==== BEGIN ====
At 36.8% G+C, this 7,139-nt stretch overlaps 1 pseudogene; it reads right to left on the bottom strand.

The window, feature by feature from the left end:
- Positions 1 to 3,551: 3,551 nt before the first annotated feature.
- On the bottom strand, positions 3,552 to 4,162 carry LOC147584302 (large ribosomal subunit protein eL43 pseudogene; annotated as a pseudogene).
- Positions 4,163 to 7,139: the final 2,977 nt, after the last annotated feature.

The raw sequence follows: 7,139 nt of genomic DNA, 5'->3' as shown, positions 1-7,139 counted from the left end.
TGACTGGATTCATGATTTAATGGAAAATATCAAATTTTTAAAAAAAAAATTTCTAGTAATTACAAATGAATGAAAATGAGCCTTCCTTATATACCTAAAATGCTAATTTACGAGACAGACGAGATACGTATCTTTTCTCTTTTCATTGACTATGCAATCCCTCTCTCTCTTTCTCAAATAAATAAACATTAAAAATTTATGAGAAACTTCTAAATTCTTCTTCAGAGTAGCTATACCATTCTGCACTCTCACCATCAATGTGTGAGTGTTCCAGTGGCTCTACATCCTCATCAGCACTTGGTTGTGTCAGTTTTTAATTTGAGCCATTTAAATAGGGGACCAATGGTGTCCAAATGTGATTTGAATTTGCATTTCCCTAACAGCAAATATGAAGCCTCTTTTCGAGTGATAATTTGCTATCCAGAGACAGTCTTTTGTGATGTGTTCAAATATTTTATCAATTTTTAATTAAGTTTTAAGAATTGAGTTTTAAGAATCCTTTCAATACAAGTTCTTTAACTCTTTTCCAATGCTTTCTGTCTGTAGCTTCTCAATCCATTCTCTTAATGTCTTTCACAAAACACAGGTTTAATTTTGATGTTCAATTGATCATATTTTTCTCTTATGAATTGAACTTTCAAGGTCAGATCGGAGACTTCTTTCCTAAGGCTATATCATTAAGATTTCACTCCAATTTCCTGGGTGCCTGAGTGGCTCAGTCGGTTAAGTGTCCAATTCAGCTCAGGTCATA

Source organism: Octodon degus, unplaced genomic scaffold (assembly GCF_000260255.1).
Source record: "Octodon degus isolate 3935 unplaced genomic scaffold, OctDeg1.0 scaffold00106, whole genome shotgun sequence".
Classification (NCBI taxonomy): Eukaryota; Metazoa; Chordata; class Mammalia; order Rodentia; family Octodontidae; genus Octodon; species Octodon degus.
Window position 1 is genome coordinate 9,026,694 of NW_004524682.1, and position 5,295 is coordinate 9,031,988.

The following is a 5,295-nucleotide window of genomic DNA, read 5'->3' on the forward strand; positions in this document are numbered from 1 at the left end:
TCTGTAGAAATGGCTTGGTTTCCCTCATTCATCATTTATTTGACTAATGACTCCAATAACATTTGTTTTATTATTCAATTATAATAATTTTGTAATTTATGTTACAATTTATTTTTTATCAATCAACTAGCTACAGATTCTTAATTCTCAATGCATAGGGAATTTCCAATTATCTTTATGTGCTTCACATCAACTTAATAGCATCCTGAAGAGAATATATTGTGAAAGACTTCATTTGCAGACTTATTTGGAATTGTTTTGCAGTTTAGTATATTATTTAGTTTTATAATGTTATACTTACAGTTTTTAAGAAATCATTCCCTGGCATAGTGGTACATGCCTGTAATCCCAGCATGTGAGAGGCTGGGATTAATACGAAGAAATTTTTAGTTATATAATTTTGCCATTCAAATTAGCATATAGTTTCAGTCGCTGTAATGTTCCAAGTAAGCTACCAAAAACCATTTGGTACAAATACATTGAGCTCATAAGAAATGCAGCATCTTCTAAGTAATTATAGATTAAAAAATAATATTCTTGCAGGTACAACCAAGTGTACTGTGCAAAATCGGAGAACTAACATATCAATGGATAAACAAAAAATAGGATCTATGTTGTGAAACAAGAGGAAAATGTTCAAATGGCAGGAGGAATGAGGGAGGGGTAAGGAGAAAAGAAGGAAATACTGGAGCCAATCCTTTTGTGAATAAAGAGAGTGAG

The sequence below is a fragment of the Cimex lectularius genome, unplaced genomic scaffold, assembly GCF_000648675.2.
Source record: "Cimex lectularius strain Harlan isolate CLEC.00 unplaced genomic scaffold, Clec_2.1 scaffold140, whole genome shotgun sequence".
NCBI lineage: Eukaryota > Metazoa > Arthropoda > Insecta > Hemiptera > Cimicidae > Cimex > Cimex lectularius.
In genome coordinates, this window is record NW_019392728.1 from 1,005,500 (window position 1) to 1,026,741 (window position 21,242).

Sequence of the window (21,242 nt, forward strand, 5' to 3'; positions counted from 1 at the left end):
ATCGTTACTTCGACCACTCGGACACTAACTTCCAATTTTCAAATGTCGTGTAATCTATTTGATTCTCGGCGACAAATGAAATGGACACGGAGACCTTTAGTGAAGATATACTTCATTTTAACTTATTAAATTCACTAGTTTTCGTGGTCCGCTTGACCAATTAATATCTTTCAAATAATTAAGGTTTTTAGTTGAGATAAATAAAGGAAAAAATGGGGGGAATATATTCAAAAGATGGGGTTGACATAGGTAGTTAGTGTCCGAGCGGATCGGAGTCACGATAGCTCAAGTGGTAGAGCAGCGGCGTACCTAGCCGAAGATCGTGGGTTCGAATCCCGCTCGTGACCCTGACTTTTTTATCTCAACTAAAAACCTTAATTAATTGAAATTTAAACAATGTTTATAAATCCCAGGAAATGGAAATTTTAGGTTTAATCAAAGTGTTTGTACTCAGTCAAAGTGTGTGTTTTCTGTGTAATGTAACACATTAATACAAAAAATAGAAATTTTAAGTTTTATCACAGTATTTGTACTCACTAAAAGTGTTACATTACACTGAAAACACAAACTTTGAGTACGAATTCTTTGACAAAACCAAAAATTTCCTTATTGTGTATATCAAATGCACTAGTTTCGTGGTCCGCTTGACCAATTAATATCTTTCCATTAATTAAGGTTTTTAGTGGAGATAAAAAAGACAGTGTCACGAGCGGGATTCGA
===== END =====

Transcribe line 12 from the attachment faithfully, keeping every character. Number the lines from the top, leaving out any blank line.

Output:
The following is a 5,295-nucleotide window of genomic DNA, read 5'->3' on the forward strand; positions in this document are numbered from 1 at the left end: